For many of my generation Kent State and its aftermath were central life altering events in our lives. What follows is an account of my own small part in those events, as best as my poor memory can reconstruct things 50 years later.
My Own Private Kent State
I must have been at my brother Tim’s (later known as Peter) apartment on Sheridan Road near the Morse Ave. Beach when we got the news of the shooting. Oddly, unlike other Great Events, I can’t fix in my mind the moment I heard the news.
Rather than hopping on the L to get to my own school, Columbia College, a small communications college located on a few floors of a commercial building at Grand Ave. and the Inner Drive north of the Loop, my brother convinced me to go with him and his friends to his campus, Kendall College in Evanston. Kendall was then a small, private two year college mostly drawing students from the northern suburbs. Neither the school nor my brother was particularly politically active. Tim was the center of acid dropping spirituality and the self-appointed guru to a circle of acolytes, many of them fellow students at Kendall. He said he left the Revolution to me. When we arrived on campus, students were in full possession of the buildings and the administration was nowhere to be found, although some faculty was on hand mingling with the students. There was no police presence; it was as though the administration had simply abandoned the school to the students.
Students rallied on the Northwestern campus. The night of May 4 they erupted onto Sheridan Road and erected barricades that stayed in place for days. Some students from near-by Kendall College went over to join them.
Some folks had gone over to join Northwestern students at barricades erected on Sheridan Road. Others milled about trying to figure out what to do. One student was working a Ham Radio and gathering information from actions at campuses across the country. We soon realized that this could become an asset.
Phone connections were somehow made with students from campuses across the Chicago area and we fed them news gleaned from the Ham operator. Not all of that information was reliable, some turned out to be wild rumor, but enough was good so that it became apparent that we were part of a spontaneous nationwide student uprising that was growing by the hour.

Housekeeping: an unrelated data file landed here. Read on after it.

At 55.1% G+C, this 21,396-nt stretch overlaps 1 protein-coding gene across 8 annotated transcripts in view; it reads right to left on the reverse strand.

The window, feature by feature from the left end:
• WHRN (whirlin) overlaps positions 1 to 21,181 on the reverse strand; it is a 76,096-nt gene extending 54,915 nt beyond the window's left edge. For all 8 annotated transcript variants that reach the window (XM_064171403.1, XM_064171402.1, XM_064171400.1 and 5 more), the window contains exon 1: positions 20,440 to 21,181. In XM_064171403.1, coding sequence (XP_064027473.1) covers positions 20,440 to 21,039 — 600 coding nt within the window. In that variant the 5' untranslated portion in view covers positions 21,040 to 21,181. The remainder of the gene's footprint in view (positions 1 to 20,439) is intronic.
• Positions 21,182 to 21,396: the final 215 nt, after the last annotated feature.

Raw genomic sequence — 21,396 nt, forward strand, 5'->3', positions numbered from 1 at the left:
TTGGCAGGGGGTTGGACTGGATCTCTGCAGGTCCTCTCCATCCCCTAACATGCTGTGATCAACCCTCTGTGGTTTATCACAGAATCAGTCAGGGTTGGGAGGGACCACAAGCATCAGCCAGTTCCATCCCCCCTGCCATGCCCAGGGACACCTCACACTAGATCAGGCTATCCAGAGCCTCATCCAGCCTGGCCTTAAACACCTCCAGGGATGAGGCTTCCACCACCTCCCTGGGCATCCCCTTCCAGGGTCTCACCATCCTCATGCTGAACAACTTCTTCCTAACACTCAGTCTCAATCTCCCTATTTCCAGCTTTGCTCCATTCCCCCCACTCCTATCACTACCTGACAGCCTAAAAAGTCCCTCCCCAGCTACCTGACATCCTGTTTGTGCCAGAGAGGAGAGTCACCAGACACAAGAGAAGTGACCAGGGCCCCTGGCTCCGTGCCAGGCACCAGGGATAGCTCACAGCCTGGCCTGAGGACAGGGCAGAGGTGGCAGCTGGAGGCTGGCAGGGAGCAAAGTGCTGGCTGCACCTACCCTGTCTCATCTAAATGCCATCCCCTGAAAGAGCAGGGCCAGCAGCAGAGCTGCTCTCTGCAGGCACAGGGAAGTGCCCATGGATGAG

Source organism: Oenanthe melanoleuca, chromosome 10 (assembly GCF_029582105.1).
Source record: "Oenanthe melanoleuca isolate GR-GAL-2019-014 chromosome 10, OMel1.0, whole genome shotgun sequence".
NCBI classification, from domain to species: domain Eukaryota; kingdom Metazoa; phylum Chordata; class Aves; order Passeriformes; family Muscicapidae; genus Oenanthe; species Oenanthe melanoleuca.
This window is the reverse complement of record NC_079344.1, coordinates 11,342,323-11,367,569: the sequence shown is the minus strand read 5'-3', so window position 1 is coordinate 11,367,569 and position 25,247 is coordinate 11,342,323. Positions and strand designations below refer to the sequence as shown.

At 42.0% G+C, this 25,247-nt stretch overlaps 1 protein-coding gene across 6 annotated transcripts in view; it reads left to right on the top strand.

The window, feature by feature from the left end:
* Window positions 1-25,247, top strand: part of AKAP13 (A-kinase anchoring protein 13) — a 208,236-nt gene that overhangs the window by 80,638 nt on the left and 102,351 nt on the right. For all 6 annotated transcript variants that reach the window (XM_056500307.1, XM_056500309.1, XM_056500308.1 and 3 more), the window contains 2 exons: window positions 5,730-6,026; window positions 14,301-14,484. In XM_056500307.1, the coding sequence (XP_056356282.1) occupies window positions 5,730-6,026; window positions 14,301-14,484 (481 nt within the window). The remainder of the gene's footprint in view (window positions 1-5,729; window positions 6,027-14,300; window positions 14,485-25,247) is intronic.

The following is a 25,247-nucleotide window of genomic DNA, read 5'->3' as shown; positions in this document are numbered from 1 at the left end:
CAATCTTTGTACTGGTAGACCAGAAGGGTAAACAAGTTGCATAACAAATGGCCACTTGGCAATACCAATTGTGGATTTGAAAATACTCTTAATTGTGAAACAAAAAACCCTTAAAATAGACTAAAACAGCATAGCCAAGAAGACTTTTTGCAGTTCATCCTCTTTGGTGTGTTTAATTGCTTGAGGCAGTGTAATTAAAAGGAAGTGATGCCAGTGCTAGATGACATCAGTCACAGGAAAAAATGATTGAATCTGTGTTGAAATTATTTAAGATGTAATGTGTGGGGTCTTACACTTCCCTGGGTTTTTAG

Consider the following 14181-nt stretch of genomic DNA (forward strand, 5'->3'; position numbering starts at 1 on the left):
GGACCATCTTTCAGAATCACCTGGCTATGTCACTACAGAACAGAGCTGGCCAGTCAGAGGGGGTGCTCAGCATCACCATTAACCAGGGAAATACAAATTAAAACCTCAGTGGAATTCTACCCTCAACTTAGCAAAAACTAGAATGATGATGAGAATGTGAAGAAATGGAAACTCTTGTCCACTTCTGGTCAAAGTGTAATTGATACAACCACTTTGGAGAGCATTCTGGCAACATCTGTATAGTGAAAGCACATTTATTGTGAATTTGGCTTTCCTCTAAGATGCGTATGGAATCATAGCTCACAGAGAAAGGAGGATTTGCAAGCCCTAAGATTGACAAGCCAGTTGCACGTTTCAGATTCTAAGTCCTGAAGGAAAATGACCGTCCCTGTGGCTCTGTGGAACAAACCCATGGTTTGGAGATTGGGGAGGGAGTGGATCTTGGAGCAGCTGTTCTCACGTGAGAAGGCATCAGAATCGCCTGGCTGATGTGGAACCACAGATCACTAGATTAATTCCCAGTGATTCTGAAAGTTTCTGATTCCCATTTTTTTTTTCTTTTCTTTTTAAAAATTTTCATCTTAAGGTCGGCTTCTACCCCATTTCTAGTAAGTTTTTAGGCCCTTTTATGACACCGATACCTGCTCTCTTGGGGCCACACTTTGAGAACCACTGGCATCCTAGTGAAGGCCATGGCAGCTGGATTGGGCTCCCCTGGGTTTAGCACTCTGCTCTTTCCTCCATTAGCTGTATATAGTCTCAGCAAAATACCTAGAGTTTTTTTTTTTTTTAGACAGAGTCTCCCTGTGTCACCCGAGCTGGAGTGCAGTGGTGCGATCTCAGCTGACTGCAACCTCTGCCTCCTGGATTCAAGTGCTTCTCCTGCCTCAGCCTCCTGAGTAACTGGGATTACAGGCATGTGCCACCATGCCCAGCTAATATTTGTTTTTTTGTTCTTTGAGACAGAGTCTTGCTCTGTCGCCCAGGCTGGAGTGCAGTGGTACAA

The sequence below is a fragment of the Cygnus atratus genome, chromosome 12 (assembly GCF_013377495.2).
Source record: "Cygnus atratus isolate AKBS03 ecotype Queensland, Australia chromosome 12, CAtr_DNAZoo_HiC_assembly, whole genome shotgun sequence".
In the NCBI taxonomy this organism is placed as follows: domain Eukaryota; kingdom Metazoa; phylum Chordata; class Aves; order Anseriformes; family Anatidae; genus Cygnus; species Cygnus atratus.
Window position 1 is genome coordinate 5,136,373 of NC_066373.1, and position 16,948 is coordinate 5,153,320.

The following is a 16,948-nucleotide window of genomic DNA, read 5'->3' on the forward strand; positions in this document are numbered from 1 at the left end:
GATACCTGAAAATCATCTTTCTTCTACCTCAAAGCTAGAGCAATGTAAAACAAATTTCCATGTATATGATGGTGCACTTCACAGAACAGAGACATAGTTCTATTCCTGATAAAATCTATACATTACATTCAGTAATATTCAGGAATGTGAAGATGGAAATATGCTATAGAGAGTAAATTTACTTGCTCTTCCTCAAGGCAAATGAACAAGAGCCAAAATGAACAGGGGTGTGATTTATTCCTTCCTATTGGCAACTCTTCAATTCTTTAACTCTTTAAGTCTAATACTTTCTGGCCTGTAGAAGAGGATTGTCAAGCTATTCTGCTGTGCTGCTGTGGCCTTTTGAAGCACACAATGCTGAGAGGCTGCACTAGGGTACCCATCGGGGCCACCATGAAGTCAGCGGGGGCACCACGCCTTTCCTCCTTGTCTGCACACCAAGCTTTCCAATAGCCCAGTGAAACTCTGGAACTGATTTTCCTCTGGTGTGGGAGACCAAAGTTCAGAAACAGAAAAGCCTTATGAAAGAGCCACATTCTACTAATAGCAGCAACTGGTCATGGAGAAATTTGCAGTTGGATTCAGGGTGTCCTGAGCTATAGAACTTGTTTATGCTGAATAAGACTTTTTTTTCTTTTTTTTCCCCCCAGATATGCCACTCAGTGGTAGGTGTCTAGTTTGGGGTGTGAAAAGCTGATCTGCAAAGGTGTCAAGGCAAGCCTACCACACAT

Besides participating in the phone network, I started posting the news on large sheets of paper, updated regularly throughout the night to keep students informed. I called them the Joe Hill Memorial Wall Posters and had about a dozen of them lining hallways by the time the night was over.
There were also informal discussions all night. I was considered a real live activist because of my connections with the Industrial Workers of the World (IWW) and my input was probably given more credence than I deserved. By morning I had agreed to return to campus later and set up some educational programs, which I did do, although Kendall never became a hot bed of radicalism.
In the morning, running on adrenalin, I headed down to Columbia. Columbia was a commuter school specializing in communications and the arts—broadcasting, photography, theater, dance, and writing. With no one living on our non-existent campus, I was not sure what I would find. There were no classes but it wasn’t exactly a strike either because the administration was totally supportive of the student cause and offered the facilities of the school free to the movement.
I headed down to the print shop in the basement, where I worked as one of two printers. We ginned up our little A.B. Dick 360 and Multilith 1250 offset presses and were soon turning out hundreds, even thousands of flyers, posters, handbills, and other material advertising actions across the city and region.
This banner hanging from an occupied campus building somewhere in America summarized the mood of outrage and defiance that swept campuses.